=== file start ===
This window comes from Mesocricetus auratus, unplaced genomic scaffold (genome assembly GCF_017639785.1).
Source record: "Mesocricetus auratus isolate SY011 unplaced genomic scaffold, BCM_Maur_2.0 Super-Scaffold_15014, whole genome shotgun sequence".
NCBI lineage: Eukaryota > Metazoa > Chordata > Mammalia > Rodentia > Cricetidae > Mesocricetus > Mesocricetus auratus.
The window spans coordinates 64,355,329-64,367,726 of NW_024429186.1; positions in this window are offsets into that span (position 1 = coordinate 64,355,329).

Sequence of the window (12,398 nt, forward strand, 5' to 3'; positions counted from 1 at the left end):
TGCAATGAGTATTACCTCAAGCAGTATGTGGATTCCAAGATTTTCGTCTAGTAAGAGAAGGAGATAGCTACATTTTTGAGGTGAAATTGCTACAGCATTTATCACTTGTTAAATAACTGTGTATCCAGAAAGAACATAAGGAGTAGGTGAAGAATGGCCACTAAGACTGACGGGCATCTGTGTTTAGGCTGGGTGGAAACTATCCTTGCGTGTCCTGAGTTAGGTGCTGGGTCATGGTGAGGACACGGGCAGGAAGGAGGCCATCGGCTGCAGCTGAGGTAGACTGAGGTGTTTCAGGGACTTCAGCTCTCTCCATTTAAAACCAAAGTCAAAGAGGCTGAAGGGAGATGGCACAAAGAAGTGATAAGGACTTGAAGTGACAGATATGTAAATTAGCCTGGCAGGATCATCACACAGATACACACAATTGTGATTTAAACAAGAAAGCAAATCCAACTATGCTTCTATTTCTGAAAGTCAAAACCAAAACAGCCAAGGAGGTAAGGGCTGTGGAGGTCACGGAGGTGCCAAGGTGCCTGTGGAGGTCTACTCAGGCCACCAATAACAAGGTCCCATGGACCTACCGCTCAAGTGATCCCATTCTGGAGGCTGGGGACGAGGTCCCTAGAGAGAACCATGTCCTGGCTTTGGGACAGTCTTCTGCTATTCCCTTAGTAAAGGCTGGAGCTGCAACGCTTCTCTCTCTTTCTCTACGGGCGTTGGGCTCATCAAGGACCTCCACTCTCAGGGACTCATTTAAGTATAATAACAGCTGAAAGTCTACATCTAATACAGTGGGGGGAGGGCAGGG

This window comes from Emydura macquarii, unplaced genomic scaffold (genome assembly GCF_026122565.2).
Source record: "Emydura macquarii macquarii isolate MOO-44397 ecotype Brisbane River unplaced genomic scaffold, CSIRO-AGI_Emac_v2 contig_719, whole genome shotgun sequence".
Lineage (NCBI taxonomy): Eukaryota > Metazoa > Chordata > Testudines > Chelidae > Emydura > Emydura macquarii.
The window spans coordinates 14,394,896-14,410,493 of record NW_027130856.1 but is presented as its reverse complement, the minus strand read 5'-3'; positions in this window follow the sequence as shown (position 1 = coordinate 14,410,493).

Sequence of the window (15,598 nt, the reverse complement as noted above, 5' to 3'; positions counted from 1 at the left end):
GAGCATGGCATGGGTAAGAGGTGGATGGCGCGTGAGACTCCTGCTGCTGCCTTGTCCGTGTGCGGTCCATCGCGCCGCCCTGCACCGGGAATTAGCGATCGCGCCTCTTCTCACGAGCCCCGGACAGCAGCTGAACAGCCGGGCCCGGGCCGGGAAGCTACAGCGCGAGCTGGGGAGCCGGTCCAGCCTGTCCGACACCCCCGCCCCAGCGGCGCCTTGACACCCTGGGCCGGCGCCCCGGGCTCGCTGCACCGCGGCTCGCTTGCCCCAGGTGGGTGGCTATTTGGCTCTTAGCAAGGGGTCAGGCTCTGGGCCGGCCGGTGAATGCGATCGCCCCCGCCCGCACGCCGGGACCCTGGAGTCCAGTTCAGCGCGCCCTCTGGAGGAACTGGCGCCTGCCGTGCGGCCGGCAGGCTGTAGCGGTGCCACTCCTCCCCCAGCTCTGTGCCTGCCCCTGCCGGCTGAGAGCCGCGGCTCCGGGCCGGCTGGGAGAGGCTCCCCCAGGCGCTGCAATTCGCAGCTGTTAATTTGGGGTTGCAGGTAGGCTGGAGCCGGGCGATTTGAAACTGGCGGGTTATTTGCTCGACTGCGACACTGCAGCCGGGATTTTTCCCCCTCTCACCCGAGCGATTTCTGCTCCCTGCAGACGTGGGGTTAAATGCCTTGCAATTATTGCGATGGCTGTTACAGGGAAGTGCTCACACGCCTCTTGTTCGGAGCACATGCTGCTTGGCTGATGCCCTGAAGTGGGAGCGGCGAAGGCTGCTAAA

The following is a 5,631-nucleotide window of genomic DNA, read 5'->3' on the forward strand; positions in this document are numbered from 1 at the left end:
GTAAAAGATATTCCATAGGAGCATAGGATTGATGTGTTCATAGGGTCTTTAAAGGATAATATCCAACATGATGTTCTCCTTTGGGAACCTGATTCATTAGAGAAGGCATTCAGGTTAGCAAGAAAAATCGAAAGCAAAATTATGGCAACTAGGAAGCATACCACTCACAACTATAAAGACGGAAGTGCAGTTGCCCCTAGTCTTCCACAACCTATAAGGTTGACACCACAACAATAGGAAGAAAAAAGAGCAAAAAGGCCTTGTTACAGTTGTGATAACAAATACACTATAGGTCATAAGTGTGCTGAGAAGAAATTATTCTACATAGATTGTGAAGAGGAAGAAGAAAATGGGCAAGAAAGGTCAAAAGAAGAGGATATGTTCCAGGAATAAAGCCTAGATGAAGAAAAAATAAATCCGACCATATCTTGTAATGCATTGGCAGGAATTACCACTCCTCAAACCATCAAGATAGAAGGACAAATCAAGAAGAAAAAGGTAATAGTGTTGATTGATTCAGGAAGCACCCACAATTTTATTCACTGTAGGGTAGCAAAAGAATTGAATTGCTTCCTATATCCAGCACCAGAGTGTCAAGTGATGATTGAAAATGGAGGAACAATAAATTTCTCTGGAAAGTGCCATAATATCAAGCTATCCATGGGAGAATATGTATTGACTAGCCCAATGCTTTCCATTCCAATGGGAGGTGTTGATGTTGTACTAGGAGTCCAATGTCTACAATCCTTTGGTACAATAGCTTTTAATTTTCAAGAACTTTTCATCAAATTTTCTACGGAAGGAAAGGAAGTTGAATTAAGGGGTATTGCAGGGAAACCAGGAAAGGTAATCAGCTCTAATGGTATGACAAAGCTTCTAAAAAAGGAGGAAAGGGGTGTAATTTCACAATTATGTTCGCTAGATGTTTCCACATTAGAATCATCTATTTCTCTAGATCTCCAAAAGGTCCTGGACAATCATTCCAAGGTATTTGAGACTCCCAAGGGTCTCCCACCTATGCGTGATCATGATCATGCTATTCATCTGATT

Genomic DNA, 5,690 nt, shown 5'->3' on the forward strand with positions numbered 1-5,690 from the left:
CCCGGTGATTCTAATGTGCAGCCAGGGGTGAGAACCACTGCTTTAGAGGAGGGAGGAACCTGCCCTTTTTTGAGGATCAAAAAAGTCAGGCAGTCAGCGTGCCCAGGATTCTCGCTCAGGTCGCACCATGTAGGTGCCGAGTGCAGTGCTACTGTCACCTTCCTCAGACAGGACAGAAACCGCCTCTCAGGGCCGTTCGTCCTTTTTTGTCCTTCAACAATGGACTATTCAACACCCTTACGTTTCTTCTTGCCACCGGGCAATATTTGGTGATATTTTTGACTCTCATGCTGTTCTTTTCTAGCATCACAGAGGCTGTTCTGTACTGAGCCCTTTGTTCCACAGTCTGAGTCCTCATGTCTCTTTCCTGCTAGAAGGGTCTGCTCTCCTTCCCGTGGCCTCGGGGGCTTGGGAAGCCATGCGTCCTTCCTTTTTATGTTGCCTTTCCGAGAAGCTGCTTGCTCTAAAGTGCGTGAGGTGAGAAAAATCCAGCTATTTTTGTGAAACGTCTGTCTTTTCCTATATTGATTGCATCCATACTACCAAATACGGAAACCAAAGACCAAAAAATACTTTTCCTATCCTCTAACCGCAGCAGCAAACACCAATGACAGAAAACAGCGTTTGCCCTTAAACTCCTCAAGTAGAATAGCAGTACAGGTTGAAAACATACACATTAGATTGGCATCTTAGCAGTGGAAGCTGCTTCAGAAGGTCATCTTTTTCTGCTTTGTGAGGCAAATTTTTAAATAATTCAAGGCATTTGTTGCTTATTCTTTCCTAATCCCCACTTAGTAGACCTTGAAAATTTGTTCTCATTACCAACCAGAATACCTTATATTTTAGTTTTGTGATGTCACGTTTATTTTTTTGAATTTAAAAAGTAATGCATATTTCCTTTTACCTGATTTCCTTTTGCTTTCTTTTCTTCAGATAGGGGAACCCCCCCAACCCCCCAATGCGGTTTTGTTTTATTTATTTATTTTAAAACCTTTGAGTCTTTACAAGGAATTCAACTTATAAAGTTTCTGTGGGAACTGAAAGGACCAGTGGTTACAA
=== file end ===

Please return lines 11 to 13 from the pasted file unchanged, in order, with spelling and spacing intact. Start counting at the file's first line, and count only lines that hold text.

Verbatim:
Sequence of the window (15,598 nt, the reverse complement as noted above, 5' to 3'; positions counted from 1 at the left end):
GAGCATGGCATGGGTAAGAGGTGGATGGCGCGTGAGACTCCTGCTGCTGCCTTGTCCGTGTGCGGTCCATCGCGCCGCCCTGCACCGGGAATTAGCGATCGCGCCTCTTCTCACGAGCCCCGGACAGCAGCTGAACAGCCGGGCCCGGGCCGGGAAGCTACAGCGCGAGCTGGGGAGCCGGTCCAGCCTGTCCGACACCCCCGCCCCAGCGGCGCCTTGACACCCTGGGCCGGCGCCCCGGGCTCGCTGCACCGCGGCTCGCTTGCCCCAGGTGGGTGGCTATTTGGCTCTTAGCAAGGGGTCAGGCTCTGGGCCGGCCGGTGAATGCGATCGCCCCCGCCCGCACGCCGGGACCCTGGAGTCCAGTTCAGCGCGCCCTCTGGAGGAACTGGCGCCTGCCGTGCGGCCGGCAGGCTGTAGCGGTGCCACTCCTCCCCCAGCTCTGTGCCTGCCCCTGCCGGCTGAGAGCCGCGGCTCCGGGCCGGCTGGGAGAGGCTCCCCCAGGCGCTGCAATTCGCAGCTGTTAATTTGGGGTTGCAGGTAGGCTGGAGCCGGGCGATTTGAAACTGGCGGGTTATTTGCTCGACTGCGACACTGCAGCCGGGATTTTTCCCCCTCTCACCCGAGCGATTTCTGCTCCCTGCAGACGTGGGGTTAAATGCCTTGCAATTATTGCGATGGCTGTTACAGGGAAGTGCTCACACGCCTCTTGTTCGGAGCACATGCTGCTTGGCTGATGCCCTGAAGTGGGAGCGGCGAAGGCTGCTAAA

The following is a 5,631-nucleotide window of genomic DNA, read 5'->3' on the forward strand; positions in this document are numbered from 1 at the left end: